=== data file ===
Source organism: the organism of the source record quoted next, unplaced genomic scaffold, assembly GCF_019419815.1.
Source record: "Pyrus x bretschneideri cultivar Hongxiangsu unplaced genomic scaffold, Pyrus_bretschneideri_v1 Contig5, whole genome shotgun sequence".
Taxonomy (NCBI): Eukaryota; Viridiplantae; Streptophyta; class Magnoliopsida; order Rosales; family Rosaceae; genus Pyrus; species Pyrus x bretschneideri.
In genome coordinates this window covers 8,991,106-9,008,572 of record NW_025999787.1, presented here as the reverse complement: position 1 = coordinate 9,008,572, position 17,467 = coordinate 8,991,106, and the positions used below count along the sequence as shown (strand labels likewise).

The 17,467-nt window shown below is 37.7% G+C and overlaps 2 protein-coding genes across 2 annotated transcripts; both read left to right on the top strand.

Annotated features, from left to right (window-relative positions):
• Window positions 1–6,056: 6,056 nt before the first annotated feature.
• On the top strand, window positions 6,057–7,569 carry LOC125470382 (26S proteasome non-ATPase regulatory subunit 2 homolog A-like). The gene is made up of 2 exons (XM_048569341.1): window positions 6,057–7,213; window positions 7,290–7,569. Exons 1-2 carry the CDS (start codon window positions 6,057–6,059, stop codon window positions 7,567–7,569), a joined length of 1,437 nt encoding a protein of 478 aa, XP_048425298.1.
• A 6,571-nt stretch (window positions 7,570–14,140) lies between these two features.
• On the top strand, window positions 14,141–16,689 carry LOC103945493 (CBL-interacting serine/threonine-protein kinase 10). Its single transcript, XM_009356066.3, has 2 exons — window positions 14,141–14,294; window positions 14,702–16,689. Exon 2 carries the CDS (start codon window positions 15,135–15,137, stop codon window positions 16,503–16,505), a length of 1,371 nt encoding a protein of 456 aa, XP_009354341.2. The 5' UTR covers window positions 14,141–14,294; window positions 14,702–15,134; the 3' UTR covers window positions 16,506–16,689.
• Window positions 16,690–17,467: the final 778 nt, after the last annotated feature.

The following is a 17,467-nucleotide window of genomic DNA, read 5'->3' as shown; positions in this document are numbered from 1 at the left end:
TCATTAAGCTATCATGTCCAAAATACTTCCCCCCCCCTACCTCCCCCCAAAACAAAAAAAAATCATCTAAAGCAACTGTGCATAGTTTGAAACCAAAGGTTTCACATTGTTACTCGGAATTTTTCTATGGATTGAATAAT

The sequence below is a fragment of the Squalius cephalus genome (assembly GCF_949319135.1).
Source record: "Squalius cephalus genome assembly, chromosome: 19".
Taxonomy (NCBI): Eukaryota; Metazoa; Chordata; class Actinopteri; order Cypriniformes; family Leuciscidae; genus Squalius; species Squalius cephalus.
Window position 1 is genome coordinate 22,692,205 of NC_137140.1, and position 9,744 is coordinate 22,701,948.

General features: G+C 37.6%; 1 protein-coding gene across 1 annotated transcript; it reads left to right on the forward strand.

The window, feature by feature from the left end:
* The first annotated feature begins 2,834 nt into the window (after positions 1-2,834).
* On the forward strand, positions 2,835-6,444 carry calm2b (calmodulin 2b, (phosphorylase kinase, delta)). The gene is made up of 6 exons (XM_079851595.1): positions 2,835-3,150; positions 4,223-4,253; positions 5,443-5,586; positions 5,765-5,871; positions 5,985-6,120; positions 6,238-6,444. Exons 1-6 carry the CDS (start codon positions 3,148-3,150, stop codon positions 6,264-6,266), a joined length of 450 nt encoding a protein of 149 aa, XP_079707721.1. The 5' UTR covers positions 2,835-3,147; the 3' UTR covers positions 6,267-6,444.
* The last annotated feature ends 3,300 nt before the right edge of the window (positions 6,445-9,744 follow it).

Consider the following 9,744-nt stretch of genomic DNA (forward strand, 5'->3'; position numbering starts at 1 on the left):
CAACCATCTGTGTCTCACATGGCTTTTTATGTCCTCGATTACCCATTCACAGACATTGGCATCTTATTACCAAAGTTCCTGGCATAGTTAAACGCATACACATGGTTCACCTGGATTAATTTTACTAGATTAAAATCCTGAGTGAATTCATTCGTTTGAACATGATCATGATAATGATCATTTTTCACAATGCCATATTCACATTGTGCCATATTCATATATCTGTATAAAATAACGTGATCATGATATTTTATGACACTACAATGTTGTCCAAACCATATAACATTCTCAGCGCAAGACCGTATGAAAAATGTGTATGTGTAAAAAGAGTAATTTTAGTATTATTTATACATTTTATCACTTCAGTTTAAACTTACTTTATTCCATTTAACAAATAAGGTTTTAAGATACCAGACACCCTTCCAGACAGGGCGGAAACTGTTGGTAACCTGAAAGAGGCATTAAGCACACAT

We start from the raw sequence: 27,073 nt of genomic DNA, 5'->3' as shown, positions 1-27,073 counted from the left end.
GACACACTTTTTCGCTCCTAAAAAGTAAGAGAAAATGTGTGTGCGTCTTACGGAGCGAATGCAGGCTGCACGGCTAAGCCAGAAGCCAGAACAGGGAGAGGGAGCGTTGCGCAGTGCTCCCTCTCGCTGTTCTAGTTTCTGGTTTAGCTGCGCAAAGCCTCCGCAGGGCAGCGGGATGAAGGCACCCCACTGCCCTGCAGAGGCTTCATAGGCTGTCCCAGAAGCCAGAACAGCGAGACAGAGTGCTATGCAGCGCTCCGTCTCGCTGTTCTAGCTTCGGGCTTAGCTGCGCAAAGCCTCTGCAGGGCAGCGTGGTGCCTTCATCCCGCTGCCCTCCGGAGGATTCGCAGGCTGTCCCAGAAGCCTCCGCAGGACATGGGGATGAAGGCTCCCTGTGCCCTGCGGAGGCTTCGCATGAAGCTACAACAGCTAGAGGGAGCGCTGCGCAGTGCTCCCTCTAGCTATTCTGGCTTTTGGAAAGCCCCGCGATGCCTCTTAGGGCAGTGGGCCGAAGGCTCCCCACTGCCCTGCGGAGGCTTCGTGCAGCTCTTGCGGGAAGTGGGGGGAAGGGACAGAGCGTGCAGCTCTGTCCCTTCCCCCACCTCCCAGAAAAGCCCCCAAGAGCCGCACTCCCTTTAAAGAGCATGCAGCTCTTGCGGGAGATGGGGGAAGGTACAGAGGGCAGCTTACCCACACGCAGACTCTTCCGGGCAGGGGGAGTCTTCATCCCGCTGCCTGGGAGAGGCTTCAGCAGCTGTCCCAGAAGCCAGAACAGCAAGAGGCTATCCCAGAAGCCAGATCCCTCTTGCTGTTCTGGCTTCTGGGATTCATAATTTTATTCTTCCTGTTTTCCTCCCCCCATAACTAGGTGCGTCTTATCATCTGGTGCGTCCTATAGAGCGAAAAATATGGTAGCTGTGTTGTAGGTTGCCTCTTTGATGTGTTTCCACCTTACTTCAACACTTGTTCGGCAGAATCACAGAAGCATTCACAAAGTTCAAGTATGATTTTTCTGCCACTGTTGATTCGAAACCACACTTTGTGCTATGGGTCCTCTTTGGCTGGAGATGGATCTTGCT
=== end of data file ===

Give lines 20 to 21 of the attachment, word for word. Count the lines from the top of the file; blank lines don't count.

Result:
* The first annotated feature begins 2,834 nt into the window (after positions 1-2,834).
* On the forward strand, positions 2,835-6,444 carry calm2b (calmodulin 2b, (phosphorylase kinase, delta)). The gene is made up of 6 exons (XM_079851595.1): positions 2,835-3,150; positions 4,223-4,253; positions 5,443-5,586; positions 5,765-5,871; positions 5,985-6,120; positions 6,238-6,444. Exons 1-6 carry the CDS (start codon positions 3,148-3,150, stop codon positions 6,264-6,266), a joined length of 450 nt encoding a protein of 149 aa, XP_079707721.1. The 5' UTR covers positions 2,835-3,147; the 3' UTR covers positions 6,267-6,444.